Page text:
You are currently viewing <span class="entry-title-primary">L2F 022 How We Achieved Financial Independence</span> <span class="entry-subtitle">Don't Overlook the Importance of the non-financial factors</span>

L2F 022 How We Achieved Financial Independence Don't Overlook the Importance of the non-financial factors

PODCAST

Show Notes

  • We equate financial independence (FI) with early retirement.
  • We examine our experience from the non-financial and the financial perspectives.
  • The financial perspective follow 5 of the 6 practices for achieving FI from episode 14.

The Non-financial Factors of Pursuing Financial Independence

  • Pursuing financial independence requires making changes to your lifestyle which isn’t necessarily easy. So it requires commitment.
  • We live below our means because we have a frugal mindset. However, it didn’t come naturally to Claire. It was how she was raised. It’s an idea she bought into it. Her parents taught her how to approach money.
  • We practiced delayed gratification, weren’t impulse spenders and saved up for things.
  • Satisfy your needs first and save for your wants.
  • We set goals and worked towards achieving them.
  • Ted always writes down his goals because it’s a way of making a commitment which increases the probability of achieving them.
  • Communications and transparency are essential in order to control finances and shape a retirement plan.
  • Communicating is important to confirm that you’re both still committed to the goal you’re trying to achieve.
  • We conduct our affairs similar to how a business operates. At the start of the year we talk about our short term and long term goals. It provides a framework and common ground for having conversations.
  • Claire wanted to retire early because work didn’t give her life meaning. It’s creative projects that she enjoys.
  • For Ted, he became more interested in retiring when he saw friend’s retirement plans get derailed by health issues.
  • Claire believes avoiding work-related stress has helped us enjoy good health in retirement.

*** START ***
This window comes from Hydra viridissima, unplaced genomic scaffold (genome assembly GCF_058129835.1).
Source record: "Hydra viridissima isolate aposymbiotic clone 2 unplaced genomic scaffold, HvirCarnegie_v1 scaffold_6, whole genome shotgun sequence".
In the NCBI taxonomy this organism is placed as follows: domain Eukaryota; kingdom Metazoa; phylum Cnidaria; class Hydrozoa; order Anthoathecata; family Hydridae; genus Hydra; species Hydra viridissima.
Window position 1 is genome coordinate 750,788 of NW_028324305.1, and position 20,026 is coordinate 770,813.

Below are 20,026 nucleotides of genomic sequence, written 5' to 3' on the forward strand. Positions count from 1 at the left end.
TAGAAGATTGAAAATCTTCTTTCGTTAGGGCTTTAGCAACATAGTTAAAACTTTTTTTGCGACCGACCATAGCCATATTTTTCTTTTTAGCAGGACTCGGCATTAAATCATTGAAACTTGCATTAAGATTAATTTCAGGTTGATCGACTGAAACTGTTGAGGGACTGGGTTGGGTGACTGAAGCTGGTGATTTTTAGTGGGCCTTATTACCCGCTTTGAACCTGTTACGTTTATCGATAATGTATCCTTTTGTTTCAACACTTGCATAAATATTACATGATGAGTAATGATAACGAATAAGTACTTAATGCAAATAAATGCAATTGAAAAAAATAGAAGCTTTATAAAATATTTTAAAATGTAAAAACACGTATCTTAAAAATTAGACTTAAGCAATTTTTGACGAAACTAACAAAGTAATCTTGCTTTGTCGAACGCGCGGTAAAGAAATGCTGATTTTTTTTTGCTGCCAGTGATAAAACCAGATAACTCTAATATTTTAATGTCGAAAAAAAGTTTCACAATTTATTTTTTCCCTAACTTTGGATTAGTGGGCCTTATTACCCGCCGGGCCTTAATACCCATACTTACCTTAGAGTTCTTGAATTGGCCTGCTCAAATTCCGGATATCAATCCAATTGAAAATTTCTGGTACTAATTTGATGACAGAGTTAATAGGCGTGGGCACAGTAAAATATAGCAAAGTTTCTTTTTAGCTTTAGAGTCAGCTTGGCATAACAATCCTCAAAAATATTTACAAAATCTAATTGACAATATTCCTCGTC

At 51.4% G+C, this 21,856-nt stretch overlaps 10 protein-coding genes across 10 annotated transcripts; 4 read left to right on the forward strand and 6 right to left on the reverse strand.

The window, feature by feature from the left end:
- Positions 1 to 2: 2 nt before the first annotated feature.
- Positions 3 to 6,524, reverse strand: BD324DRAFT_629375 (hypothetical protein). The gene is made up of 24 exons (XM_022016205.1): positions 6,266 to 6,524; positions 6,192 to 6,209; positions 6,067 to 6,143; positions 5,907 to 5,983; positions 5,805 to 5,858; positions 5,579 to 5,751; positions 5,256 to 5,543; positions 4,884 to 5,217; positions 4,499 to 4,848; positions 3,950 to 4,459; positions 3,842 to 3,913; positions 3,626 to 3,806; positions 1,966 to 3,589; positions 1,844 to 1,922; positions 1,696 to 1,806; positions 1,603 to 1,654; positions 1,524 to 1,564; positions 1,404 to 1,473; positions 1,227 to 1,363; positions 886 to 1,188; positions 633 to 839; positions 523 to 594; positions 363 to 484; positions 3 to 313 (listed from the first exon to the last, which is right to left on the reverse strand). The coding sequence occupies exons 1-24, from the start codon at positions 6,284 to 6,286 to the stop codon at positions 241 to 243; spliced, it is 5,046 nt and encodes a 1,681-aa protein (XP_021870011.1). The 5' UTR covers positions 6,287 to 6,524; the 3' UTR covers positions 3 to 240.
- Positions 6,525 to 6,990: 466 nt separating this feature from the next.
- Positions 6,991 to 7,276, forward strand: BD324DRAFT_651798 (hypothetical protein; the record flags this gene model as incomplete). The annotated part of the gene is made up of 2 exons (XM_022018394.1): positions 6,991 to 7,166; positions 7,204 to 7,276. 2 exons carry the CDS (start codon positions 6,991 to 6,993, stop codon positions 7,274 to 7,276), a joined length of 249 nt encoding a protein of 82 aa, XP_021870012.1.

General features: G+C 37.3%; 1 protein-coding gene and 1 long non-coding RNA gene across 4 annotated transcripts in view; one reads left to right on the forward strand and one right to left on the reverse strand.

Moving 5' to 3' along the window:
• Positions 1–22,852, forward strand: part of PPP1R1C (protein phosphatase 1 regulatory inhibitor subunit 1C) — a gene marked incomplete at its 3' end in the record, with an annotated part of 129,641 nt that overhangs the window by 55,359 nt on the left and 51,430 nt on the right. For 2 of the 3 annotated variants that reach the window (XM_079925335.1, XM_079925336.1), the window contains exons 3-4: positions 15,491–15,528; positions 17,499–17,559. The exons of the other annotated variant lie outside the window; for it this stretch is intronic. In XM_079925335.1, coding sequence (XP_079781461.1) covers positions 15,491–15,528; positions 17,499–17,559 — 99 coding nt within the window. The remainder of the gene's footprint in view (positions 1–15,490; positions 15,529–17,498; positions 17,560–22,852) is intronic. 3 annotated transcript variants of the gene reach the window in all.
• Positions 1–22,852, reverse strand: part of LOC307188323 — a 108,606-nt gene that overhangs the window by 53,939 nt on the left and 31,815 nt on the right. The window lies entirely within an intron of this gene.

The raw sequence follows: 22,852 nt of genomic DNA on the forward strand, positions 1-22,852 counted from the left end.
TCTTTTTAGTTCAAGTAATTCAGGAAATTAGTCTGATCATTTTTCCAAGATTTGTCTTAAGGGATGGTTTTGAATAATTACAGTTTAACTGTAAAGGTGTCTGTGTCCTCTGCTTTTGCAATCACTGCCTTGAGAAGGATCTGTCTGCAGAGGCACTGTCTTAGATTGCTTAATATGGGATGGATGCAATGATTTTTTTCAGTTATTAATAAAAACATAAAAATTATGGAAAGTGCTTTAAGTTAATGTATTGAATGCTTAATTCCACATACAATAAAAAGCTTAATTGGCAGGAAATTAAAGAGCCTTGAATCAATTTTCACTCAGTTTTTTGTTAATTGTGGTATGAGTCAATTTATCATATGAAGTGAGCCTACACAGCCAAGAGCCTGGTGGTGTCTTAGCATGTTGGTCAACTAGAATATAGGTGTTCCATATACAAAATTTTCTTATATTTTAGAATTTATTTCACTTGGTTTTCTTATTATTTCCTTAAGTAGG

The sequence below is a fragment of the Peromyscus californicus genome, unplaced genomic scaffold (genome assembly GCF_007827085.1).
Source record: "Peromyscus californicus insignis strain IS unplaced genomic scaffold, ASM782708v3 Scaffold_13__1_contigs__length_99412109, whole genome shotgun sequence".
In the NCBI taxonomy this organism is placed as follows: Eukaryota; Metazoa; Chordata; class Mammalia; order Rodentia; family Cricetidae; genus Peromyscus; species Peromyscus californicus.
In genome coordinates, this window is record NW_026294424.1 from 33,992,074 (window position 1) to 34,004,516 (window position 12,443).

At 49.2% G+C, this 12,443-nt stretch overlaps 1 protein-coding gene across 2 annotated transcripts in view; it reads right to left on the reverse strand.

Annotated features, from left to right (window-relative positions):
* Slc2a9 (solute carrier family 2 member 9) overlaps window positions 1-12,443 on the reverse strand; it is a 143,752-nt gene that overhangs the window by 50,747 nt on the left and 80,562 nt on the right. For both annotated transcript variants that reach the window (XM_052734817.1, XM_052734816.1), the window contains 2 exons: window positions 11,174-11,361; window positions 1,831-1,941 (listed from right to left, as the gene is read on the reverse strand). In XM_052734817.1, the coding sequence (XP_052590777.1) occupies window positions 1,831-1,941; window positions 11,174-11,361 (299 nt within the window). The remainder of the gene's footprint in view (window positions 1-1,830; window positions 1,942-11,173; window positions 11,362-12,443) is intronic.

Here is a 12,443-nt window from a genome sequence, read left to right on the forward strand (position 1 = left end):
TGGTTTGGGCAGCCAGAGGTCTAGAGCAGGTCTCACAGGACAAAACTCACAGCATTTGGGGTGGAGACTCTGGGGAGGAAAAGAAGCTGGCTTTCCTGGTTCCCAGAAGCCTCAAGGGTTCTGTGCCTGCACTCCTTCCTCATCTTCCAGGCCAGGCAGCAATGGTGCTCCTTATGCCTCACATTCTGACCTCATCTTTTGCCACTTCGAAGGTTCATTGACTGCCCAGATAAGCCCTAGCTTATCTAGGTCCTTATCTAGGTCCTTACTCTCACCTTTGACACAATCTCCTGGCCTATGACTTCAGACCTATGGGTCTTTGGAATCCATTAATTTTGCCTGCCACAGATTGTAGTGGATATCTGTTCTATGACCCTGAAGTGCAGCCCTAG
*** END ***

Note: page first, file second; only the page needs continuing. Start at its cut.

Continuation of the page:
• We didn’t fall into the “one more year syndrome”. While it’s true we could have accumulated more wealth, we view our early retirement years as priceless.
  • We retired together and Claire would never agree to one more year.

The Financial Factors of Pursuing Financial Independence

  • Turning to the financial practices with number 2 – examine your financial health.
  • We track our expenses, calculate our net worth, monitor asset allocations and have a detailed retirement plan.
  • The practice of tracking expenses, knowing how we spent by category, was very useful when we retired. It helped us understand how we were going to draw down our savings.
  • We purchased affordable cars and held onto them for a long time (7 – 10 years).
  • Monitoring our financial health enables us to manage things proactively.
  • Number 3 of the 6 practices to achieve FI is control spending. We budget, compare actual spending to the budget and forecast.
  • Number 4 is avoid debt. We kept our mortgage cost down because we purchased a house we could manage on one income.
  • We avoid credit card debt by paying off the balance every month.
  • Credit cards have their place. They’re easy to use, more secure and offer benefits such as airline miles, extended warranty and dispute resolution.
  • We purchased our cars and drove them for a minimum of 7 years. We never had to deal with car payments so we were able to save that money.
  • Maximize savings (#5). Ted took advantage of every money-related benefit offered to him: 401k, HAS and ESPP.
  • He made every catch up contribution when he became eligible.
  • Ted was able to maximize savings because they kept their living expenses in check.
  • Claire early on focused on building up her brokerage account. She didn’t want to lock up that money because she anticipated early retirement.
  • Practice 6 is invest efficiently which means keep taxes and investment fees.
  • Put investments into the right account and buy securities (and derivatives) with low management fees.
  • Regardless of what account you put your money into, stocks are the best way to grow your assets.
  • Ted produced a video explaining the pros and cons of mutual funds and ETFs
  • In summary, first comes the mental side and then the practice side of striving to achieve FI.

Leave a Reply